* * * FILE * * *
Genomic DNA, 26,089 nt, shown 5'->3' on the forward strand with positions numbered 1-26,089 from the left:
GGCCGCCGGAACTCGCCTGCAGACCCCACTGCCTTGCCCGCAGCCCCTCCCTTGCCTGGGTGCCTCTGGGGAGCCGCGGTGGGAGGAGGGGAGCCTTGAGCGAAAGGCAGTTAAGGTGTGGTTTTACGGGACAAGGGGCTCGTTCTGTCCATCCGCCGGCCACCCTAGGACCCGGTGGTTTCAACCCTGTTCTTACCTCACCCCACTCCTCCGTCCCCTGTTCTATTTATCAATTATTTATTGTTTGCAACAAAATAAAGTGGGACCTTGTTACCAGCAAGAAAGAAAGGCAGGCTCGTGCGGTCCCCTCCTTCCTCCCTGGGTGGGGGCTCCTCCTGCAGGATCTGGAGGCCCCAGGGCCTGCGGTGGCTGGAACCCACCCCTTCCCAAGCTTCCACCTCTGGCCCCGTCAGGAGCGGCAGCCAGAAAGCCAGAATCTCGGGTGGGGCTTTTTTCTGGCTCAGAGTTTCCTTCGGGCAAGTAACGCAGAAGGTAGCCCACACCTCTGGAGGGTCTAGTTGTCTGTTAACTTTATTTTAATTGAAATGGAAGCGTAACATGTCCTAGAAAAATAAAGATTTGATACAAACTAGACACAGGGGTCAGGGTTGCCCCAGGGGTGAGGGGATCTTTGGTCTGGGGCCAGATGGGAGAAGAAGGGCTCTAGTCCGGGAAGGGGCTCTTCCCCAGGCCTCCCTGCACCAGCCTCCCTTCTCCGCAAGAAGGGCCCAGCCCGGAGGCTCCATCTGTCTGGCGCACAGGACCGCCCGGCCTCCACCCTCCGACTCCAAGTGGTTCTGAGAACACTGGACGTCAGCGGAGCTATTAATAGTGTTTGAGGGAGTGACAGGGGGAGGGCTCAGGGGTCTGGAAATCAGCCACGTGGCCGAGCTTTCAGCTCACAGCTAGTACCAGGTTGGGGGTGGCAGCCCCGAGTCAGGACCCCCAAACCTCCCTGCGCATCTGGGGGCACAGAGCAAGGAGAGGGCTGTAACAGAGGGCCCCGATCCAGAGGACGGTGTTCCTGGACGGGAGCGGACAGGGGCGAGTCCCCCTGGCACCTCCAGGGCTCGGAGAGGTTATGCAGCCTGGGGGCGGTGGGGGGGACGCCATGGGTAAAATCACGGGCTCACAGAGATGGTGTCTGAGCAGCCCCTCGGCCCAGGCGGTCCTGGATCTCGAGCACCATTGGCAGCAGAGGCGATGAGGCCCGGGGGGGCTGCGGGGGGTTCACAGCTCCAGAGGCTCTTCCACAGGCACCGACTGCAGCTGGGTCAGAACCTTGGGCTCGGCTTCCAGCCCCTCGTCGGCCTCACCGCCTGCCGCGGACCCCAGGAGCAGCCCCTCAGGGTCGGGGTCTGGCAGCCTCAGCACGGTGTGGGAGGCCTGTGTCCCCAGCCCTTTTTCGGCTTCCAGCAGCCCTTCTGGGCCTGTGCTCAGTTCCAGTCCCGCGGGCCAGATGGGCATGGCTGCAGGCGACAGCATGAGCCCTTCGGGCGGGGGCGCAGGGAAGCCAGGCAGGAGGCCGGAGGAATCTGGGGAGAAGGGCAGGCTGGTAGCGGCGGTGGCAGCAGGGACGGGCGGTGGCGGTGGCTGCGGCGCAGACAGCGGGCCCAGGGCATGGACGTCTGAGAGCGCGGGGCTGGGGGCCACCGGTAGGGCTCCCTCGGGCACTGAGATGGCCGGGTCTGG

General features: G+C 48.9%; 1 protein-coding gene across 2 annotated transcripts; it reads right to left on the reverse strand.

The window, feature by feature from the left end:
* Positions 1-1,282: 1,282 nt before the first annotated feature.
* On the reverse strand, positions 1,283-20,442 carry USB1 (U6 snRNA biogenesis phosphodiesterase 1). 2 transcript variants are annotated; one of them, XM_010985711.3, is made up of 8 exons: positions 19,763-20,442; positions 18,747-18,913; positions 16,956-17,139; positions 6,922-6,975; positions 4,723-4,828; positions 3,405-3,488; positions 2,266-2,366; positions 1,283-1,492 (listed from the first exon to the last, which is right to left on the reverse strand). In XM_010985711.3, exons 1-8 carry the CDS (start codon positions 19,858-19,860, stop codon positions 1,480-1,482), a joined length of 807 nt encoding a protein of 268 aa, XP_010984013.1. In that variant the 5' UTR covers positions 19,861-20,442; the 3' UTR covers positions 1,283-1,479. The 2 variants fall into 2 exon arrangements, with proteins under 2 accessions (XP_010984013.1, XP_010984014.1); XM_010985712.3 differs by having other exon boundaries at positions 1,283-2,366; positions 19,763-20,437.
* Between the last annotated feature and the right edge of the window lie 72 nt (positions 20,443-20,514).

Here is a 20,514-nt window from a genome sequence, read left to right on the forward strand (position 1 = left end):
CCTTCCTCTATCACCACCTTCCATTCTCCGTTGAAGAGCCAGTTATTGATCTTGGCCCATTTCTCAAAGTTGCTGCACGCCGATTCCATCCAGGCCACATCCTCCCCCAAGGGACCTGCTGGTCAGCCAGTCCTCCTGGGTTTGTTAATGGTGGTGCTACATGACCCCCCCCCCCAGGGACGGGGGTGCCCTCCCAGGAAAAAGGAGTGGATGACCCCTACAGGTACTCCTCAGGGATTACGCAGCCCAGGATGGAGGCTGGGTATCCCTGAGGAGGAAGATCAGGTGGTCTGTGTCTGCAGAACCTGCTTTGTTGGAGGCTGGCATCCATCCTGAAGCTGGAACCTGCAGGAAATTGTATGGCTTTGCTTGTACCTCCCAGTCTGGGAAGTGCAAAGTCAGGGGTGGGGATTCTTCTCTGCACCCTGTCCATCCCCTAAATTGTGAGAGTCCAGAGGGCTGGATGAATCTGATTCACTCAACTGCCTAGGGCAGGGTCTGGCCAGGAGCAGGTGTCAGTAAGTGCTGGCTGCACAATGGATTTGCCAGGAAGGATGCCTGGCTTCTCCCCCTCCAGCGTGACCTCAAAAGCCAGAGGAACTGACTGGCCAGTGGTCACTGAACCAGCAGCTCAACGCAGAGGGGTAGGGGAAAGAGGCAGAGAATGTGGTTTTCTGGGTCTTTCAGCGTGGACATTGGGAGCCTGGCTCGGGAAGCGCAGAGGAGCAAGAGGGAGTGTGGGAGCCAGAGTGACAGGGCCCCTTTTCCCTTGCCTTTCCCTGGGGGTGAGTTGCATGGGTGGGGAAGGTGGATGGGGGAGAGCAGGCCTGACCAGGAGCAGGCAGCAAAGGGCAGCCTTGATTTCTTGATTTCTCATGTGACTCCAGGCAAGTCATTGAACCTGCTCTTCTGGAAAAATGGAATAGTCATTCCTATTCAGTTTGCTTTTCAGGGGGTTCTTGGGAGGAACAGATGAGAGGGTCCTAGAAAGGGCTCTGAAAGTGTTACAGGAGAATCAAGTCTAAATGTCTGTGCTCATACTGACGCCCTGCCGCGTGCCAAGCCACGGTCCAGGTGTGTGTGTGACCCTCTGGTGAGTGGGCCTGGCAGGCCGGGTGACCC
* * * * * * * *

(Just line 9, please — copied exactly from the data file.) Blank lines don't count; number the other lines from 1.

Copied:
CCTTCCTCTATCACCACCTTCCATTCTCCGTTGAAGAGCCAGTTATTGATCTTGGCCCATTTCTCAAAGTTGCTGCACGCCGATTCCATCCAGGCCACATCCTCCCCCAAGGGACCTGCTGGTCAGCCAGTCCTCCTGGGTTTGTTAATGGTGGTGCTACATGACCCCCCCCCCCAGGGACGGGGGTGCCCTCCCAGGAAAAAGGAGTGGATGACCCCTACAGGTACTCCTCAGGGATTACGCAGCCCAGGATGGAGGCTGGGTATCCCTGAGGAGGAAGATCAGGTGGTCTGTGTCTGCAGAACCTGCTTTGTTGGAGGCTGGCATCCATCCTGAAGCTGGAACCTGCAGGAAATTGTATGGCTTTGCTTGTACCTCCCAGTCTGGGAAGTGCAAAGTCAGGGGTGGGGATTCTTCTCTGCACCCTGTCCATCCCCTAAATTGTGAGAGTCCAGAGGGCTGGATGAATCTGATTCACTCAACTGCCTAGGGCAGGGTCTGGCCAGGAGCAGGTGTCAGTAAGTGCTGGCTGCACAATGGATTTGCCAGGAAGGATGCCTGGCTTCTCCCCCTCCAGCGTGACCTCAAAAGCCAGAGGAACTGACTGGCCAGTGGTCACTGAACCAGCAGCTCAACGCAGAGGGGTAGGGGAAAGAGGCAGAGAATGTGGTTTTCTGGGTCTTTCAGCGTGGACATTGGGAGCCTGGCTCGGGAAGCGCAGAGGAGCAAGAGGGAGTGTGGGAGCCAGAGTGACAGGGCCCCTTTTCCCTTGCCTTTCCCTGGGGGTGAGTTGCATGGGTGGGGAAGGTGGATGGGGGAGAGCAGGCCTGACCAGGAGCAGGCAGCAAAGGGCAGCCTTGATTTCTTGATTTCTCATGTGACTCCAGGCAAGTCATTGAACCTGCTCTTCTGGAAAAATGGAATAGTCATTCCTATTCAGTTTGCTTTTCAGGGGGTTCTTGGGAGGAACAGATGAGAGGGTCCTAGAAAGGGCTCTGAAAGTGTTACAGGAGAATCAAGTCTAAATGTCTGTGCTCATACTGACGCCCTGCCGCGTGCCAAGCCACGGTCCAGGTGTGTGTGTGACCCTCTGGTGAGTGGGCCTGGCAGGCCGGGTGACCC